Carboxyterminal degradation products of type I collagen
|Organizations:||University of Oulu, Faculty of Medicine, Department of Clinical Chemistry
|Online Access:||PDF Full Text (PDF, 0.8 MB)|
|Persistent link:|| http://urn.fi/urn:isbn:9514264916
|Publish Date:|| 2001-08-03
|Thesis type:||Doctoral Dissertation
|Defence Note:||Academic Dissertation to be presented with the assent of the Faculty of Medicine, University of Oulu, for public discussion in the Auditorium 3 of the University Hospital of Oulu, on October 5th, 2001, at 12 noon.
Docent Pekka Hannonen
Professor Jyrki Heino
The assay for the carboxyterminal telopeptide of type I collagen, ICTP, has been shown to be a reliable marker in many pathological conditions but insensitive to changes in physiological bone turnover. This has induced uncertainty and confusion regarding the role of ICTP assay in the study of collagen metabolism in bones. Especially, since another assay for the carboxyterminal telopeptide of type I collagen, serum CrossLaps ELISA, sensitively follows the changes in physiological bone turnover. To find out the reasons for the discrepancy we characterized the antigenic determinant of the ICTP assay by comparing human and bovine antigens after trypsin and chymotrypsin treatments. An assay for bovine ICTP was developed contemporarily with the present study. The epitope lies on the phenylalanine rich region of two telopeptide chains. We were able to show that the region is destroyed by cathepsin K, an osteoclastic enzyme responsible for physiological bone turnover, but not by several matrix metalloproteinases (MMPs), which are important collagen degrading enzymes in pathological conditions. Cathepsin K treatment had no effect on the CrossLaps assay. The CrossLaps assay is also able to measure the MMP-derived fragments, but usually their amount is so low in serum that it is masked by the cathepsin K-derived collagen degradation. The results explain the apparent discrepancy regarding the different behaviour of ICTP and CrossLaps assays in various conditions as also verified in our study with rheumatoid arthritis patients.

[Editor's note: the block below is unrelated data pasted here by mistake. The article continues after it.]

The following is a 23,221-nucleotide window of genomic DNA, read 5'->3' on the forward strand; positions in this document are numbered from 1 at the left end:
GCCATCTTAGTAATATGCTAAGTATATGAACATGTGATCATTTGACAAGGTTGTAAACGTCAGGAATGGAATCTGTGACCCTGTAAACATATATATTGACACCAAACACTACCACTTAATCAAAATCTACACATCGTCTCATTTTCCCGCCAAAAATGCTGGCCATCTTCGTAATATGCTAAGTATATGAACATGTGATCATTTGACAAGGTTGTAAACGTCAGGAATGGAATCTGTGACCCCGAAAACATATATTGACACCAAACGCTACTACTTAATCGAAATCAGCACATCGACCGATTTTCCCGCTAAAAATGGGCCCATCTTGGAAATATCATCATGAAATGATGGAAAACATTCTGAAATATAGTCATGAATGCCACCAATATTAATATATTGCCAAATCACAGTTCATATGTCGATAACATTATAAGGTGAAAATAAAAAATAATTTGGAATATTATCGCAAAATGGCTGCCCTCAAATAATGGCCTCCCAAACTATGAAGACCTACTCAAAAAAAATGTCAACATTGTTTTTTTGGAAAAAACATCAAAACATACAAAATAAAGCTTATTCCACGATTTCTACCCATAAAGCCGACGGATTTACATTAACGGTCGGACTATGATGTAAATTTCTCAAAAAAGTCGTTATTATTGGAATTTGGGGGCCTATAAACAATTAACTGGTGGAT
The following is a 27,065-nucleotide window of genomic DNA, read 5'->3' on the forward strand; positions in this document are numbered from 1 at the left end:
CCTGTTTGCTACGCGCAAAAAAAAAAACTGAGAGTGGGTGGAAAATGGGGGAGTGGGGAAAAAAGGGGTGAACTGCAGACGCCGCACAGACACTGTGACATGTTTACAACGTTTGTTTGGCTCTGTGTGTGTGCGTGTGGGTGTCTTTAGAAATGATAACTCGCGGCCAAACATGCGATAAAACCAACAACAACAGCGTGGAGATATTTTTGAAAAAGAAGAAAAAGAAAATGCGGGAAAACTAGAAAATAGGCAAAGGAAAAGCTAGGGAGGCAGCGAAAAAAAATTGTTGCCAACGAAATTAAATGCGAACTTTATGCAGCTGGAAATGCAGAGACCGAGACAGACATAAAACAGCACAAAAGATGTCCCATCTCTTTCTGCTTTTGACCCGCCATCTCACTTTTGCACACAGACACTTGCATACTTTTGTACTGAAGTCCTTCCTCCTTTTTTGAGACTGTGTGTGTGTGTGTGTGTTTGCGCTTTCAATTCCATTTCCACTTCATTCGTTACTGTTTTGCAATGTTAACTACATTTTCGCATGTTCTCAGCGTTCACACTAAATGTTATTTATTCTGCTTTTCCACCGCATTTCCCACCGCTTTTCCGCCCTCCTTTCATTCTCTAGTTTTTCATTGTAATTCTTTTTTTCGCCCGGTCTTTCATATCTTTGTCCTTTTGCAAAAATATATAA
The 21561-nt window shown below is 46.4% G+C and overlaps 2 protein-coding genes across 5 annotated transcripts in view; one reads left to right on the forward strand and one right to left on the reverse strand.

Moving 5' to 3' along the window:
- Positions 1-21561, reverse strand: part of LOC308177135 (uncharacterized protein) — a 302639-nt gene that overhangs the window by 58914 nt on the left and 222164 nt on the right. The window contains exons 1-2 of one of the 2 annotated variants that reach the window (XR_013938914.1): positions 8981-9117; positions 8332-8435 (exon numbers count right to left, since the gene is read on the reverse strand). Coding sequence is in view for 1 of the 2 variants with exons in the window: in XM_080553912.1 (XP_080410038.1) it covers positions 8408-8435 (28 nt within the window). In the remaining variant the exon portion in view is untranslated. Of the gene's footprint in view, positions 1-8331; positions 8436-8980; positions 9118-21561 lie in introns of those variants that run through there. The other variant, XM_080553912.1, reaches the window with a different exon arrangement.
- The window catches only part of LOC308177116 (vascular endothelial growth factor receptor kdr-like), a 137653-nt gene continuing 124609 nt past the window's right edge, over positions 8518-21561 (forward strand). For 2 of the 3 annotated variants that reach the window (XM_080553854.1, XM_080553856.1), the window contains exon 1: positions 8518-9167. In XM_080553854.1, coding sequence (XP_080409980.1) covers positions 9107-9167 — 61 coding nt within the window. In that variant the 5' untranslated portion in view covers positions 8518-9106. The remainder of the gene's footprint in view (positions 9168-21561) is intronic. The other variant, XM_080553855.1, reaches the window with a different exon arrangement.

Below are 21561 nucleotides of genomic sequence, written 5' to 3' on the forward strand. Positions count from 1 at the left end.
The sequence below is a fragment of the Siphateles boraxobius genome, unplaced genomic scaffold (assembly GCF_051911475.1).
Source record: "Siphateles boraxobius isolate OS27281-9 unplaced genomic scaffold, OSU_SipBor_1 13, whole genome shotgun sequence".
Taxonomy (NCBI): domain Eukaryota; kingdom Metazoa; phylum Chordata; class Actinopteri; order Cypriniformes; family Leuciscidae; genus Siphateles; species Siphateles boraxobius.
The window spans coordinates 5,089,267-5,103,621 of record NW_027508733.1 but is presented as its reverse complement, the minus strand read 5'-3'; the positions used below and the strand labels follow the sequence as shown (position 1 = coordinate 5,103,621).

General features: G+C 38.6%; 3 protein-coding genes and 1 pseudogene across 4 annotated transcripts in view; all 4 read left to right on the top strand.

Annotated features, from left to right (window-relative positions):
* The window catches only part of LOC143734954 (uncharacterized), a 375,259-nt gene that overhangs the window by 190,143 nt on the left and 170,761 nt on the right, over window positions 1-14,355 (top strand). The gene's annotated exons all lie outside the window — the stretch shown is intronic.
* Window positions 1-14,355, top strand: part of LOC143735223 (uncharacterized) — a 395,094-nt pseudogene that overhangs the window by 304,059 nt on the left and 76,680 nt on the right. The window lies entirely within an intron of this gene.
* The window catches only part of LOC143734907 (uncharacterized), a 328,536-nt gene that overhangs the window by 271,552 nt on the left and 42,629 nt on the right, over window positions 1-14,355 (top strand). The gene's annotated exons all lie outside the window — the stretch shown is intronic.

The ICTP assay was also found to measure only trivalently cross-linked forms of the carboxyterminal telopeptide which contains two telopeptide chains, and is therefore unable to react with divalently or histidinohydroxylysinonorleucine (HHL)-cross-linked forms of the carboxyterminal telopeptide. These forms can be measured with the SP4 (synthetic peptide 4) assay. We utilized this property in analyzing the skin samples of 18 breast cancer patients on both the irradiated and unirradiated side. The content of HHL was increased on the irradiated side, as were type I collagen synthesis and degradation.
In conclusion, there are two assays for two different degradation products of the trivalently cross-linked carboxyterminal telopeptide of type I collagen, ICTP and CrossLaps, the former measuring the MMP-derived and the latter the cathepsin K-derived collagen degradation.
Acta Universitatis Ouluensis. D, Medica
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